Lukas: For Simply Business, our increased use of freelancers was driven by the acknowledgement that we need help when starting something new, and it makes sense to bring those skills in as and when we need them. It was also that we needed to change gear in terms of growth. The ability to work remotely has also evolved dramatically and we’ve had to focus on making this work. There is a tendency to feel that people need to be together in the same room, but technology like Zoom has helped. We had to make sure the tech was solid and robust, but now it feels seamless, with video conferencing and the right technology in each meeting room.
Karen: We’ve always used freelancers at Old Mutual, but for our area, in particular, it’s a bit of a newer thing. I think there are many more freelancers in the UK than in SA, however, it is growing here. One of the big changes has been that we didn’t really have a market-maker before, which meant that contracts were organised more at an individual level. Now we have a couple of platforms coordinating, which makes it easier to go freelance. The big change is having a platform where freelancers can be referred.
Sonia: A lot has changed in India in the last 10 or 15 years, with millennial thinking coming in. Whereas previously there was a cultural tendency to view variable manpower as risky, which meant that skilled professionals would opt for a permanent role, now there is more of an openness to the risk and freedom involved. Added to this, there has been a rise in digital freedom thanks to technology and tools, such as email and Skype, enabling companies to build the expertise they need and then collaborate, irrespective of location. It’s a big access point. Previously there were issues around how you connect with variable manpower and how you ensure accountability.
What about the cost? Do freelancers work out more cost-effective than permanent talent?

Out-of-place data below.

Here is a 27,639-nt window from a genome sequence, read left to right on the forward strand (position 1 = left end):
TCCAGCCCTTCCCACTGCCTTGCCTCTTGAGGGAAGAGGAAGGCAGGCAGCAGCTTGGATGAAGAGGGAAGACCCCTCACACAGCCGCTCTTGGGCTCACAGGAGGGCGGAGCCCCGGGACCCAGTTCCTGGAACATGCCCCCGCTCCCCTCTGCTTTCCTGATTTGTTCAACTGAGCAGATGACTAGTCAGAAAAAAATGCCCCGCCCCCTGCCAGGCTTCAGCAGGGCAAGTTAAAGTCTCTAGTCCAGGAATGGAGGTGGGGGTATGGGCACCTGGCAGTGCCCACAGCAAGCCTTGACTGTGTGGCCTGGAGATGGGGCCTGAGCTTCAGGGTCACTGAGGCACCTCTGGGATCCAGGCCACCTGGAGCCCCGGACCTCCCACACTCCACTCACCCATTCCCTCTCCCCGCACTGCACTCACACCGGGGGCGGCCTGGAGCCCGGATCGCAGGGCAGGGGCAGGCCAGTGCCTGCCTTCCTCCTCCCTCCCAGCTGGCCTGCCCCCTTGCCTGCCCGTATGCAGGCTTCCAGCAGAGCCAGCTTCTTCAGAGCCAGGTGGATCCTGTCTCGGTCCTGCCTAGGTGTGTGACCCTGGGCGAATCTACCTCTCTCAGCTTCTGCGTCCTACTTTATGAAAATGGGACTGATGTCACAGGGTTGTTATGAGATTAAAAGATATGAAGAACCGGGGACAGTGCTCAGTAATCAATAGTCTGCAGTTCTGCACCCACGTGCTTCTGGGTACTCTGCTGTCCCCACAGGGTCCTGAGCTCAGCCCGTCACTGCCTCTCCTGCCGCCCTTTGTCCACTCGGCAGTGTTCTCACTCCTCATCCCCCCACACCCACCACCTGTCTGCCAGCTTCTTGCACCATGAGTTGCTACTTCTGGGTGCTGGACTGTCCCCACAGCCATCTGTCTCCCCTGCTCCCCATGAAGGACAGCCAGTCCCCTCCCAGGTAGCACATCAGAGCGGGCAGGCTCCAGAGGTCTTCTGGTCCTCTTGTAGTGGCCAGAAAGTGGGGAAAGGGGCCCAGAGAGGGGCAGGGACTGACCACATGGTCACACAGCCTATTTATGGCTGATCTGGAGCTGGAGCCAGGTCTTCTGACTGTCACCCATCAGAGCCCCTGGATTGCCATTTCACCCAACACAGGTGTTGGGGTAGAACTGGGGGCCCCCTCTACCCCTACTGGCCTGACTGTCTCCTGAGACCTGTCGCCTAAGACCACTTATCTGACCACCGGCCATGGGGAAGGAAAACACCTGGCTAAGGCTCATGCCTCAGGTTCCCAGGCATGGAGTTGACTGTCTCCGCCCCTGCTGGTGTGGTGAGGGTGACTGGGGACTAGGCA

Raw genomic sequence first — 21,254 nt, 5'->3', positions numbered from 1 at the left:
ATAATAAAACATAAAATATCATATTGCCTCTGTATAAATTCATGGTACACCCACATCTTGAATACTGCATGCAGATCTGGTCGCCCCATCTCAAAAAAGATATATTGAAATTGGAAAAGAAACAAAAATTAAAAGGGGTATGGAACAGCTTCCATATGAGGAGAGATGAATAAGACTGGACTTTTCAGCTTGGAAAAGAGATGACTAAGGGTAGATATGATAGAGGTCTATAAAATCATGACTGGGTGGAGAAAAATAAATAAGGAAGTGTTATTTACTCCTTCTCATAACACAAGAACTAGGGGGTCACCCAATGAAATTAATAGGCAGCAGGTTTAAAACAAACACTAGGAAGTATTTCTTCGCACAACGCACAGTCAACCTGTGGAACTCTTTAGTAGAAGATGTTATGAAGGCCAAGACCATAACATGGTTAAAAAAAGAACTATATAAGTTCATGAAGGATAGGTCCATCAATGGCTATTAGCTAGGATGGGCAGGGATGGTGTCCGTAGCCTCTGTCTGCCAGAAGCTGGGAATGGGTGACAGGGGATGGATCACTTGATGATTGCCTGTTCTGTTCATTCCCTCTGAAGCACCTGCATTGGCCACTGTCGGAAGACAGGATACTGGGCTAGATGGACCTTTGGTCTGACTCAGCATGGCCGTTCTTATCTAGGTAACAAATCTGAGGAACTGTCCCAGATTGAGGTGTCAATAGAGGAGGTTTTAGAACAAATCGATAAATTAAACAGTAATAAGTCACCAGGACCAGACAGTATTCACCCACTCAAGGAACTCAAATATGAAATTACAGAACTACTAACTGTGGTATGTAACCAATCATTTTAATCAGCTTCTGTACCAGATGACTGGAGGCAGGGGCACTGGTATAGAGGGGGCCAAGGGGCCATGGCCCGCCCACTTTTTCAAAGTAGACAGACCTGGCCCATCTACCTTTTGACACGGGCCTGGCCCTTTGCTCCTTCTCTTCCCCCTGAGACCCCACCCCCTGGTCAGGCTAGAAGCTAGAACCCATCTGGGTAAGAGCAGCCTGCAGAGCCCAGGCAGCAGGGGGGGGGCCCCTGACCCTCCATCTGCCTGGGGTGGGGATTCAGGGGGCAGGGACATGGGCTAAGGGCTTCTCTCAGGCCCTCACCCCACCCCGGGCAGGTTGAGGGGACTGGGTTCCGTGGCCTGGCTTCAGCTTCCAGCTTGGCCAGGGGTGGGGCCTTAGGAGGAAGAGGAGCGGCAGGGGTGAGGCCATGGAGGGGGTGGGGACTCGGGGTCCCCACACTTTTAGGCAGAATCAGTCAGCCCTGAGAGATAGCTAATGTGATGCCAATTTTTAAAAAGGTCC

Sonia: Unlike international markets, in India variable manpower is typically given equal or even less pay than a full-time role, because there are so many skilled people available that it brings down the cost. This is good for businesses, but it means that very skilled freelancers start to question their decision, and making it difficult for these individuals to be absorbed into the system again. They often have to take a pay cut to get back into the market full-time, meaning it is even riskier for people to make the jump.
Karen: One of the big drivers for us is actually a consciousness of the cost of permanent staff and being more agile with how we spend that money. We want to invest across areas where we can demonstrate returns and how we can get bigger wins.
Lukas: We use freelancers for the skills, not for cost-savings and you pay for that expertise.
It isn’t about cost savings for us, because at times it is more expensive.
If you’re hiring freelancers in the UK, it will cost you a lot more than a permanent person with similar experience.
What are the downsides of freelancing for your business?
Sonia: There can be issues around quality assurance. Some freelancers will be brilliant, and some won’t. When dealing with consultancies, you can complain more easily, but this is more difficult when dealing with individuals. Consequently, this can cause worries and concerns for the team that hired the freelancer, particularly if they’ve had a couple of faux pas early on. It is more stressful than a consultancy if the quality is not met. Part of the issue is that the market is very high on supply and the interview and screening process tends to be less stringent. I think freelancing platforms should provide a layer of quality assurance and vetting.
Karen: With freelancers, you need to remember that you’re not buying an established brand and protocol; you’re buying a personal brand and they operate very differently. You have to understand the style and motivation of a person, but once that’s in place, you can be quick to achieve your outcome. We occasionally have issues, such as freelancers who don’t check in early enough when they’re not clear on the brief and then they have to back-pedal as a result. We’ve also had one or two experiences where the freelancer wasn’t quite as fast at eliciting the information, and you need to allow for the fact that they will lack some of that institutional knowledge and knowledge of the acronyms etc. But our experiences have mostly been very positive.
Lukas: Along with the cost, the legal challenges involved, as it’s a whole new way of engaging employees, particularly when offshoring. There is also the cost of getting everyone together on-site every now and again. And there are the tax issues. You need to have good advice to get it right and, when going offshore, any cost-savings can be illusory.
While our discussion only provides a snapshot of what freelancing looks like in these three global economies, what is clear is that independent professionals are infiltrating all areas of business, in a multitude of different ways. Each company is unique and must, therefore, look at its own business and talent objectives, and decide how freelancers can help it to achieve those. However, there’s plenty of food for thought on how freelancers can help drive business growth, wherever you are in the world!